The label listens to dimension changes and recalculate line breaks as the component is resized. Resizing the window on OS X will for example rearrange the line wraps (note: this will not work on windows since component bounds don't seem to be updated correctly when the window is resized).

Improving alignment in the JLabel

To enable better support for text alignment in the JLabel I've created the MultiLineLabel class. It's using the MultiLineLabelUI by default and adds the properties verticalTextAlignment and horizontalTextAlignment.

This makes it possible (and really easy) to have a multiline label that's for example centered at the bottom of the component.

MultiLineLabel label = new MultiLineLabel(
        "Text that'll wrap if necessary");
label.setHorizontalTextAlignment(JLabel.CENTER);
label.setVerticalTextAlignment(JLabel.BOTTOM);

Demo and source

Feel free to try out the Java Web Start demo. It requires Java 1.5+.

Here's the binary and source distribution.

The code is released under the MIT-license, so you're basically free to use it in any ways you find useful.

Reader comments

  1. Really cool component. However, here's a bug I demonstrated with the code below. As you keep pressing the button the panel keeps growing. I tracked it down to MultiLaneLabelUI.getPreferredSize(). You remove the insets of parent component from parent component's size, but it seems like it's not enough. Especially when I'm using MultiLineLabel inside a MigLayout with two columns that want to grow equally, the column with the label keeps growing as I revalidate().

    import java.awt.Color;
    import java.awt.FlowLayout;
    import java.awt.event.ActionEvent;
    import java.awt.event.ActionListener;

    import javax.swing.BorderFactory;
    import javax.swing.JButton;
    import javax.swing.JFrame;
    import javax.swing.JLabel;
    import javax.swing.JPanel;

    import sas.swing.MultiLineLabel;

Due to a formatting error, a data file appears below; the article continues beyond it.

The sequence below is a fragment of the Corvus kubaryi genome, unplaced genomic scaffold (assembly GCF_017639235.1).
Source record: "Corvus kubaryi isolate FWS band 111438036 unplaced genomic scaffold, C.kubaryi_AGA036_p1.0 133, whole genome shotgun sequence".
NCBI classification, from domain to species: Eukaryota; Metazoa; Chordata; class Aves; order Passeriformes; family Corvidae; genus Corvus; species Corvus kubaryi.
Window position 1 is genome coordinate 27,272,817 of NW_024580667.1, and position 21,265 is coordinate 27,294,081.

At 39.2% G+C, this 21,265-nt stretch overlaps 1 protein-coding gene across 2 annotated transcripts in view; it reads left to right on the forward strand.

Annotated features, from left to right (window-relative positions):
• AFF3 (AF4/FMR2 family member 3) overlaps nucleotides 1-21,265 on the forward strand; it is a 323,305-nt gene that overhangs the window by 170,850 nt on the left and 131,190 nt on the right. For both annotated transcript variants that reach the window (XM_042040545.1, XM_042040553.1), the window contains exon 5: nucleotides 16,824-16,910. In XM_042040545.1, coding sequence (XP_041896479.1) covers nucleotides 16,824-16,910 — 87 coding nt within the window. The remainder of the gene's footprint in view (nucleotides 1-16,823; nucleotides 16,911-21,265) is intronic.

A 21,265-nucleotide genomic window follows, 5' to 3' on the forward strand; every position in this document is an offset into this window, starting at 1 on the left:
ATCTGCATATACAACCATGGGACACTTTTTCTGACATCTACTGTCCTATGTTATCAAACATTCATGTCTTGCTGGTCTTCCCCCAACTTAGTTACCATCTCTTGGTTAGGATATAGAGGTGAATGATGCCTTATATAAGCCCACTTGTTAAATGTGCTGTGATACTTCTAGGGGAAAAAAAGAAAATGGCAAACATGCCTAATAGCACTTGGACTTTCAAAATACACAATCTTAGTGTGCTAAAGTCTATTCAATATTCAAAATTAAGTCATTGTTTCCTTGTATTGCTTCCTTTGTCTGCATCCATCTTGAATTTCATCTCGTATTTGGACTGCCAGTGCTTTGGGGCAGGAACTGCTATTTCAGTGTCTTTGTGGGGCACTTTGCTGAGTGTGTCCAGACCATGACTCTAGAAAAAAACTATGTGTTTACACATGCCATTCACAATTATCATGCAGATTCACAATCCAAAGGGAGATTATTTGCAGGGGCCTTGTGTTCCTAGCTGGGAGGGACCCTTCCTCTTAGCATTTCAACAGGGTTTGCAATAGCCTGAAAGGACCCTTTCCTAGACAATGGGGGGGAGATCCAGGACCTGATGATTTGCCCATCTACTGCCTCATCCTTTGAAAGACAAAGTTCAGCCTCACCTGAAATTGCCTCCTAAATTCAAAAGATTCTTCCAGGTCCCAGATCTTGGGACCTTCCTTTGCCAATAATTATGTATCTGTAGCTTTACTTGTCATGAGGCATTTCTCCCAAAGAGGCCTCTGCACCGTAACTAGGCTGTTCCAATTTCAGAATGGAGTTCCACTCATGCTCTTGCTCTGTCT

public class MultiLineBug {

    public static void main(String[] args) {
    JFrame frame = new JFrame();
    frame.setDefaultCloseOperation(JFrame.EXIT_ON_CLOSE);
    frame.getContentPane().setLayout(new FlowLayout());

    final JPanel pnl = new JPanel(new FlowLayout());
    frame.add(pnl);

    MultiLineLabel lbl = new MultiLineLabel("aaa");
    lbl.setBorder(BorderFactory.createLineBorder(Color.BLACK));
    pnl.add(lbl);

    JButton btn = new JButton("go");
    frame.add(btn);
    btn.addActionListener(new ActionListener() {
    public void actionPerformed(ActionEvent e) {
    pnl.revalidate();
    }
    });

    frame.pack();
    frame.setVisible(true);
    }

    }

    26th February 2010, 04:25 CET. 
  2. My temporary solution is to return new Dimension(0, 0); from MultiLineLabelUI.getPreferredSize() and put this in a container that stretches it (such as "grow" in MigLayout). It works pretty fine this way.

    26th February 2010, 06:00 CET. 
  3. I too have problems getting MLL to work properly, if I have a label that is too big, it does wrap text until I call revalidate() repaint() (or setText()) @Gazi, I could not get your suggestion to work,

    29th June 2010, 19:45 CET. 

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Created 19th October 2009 20:37 CET. Filed under Java.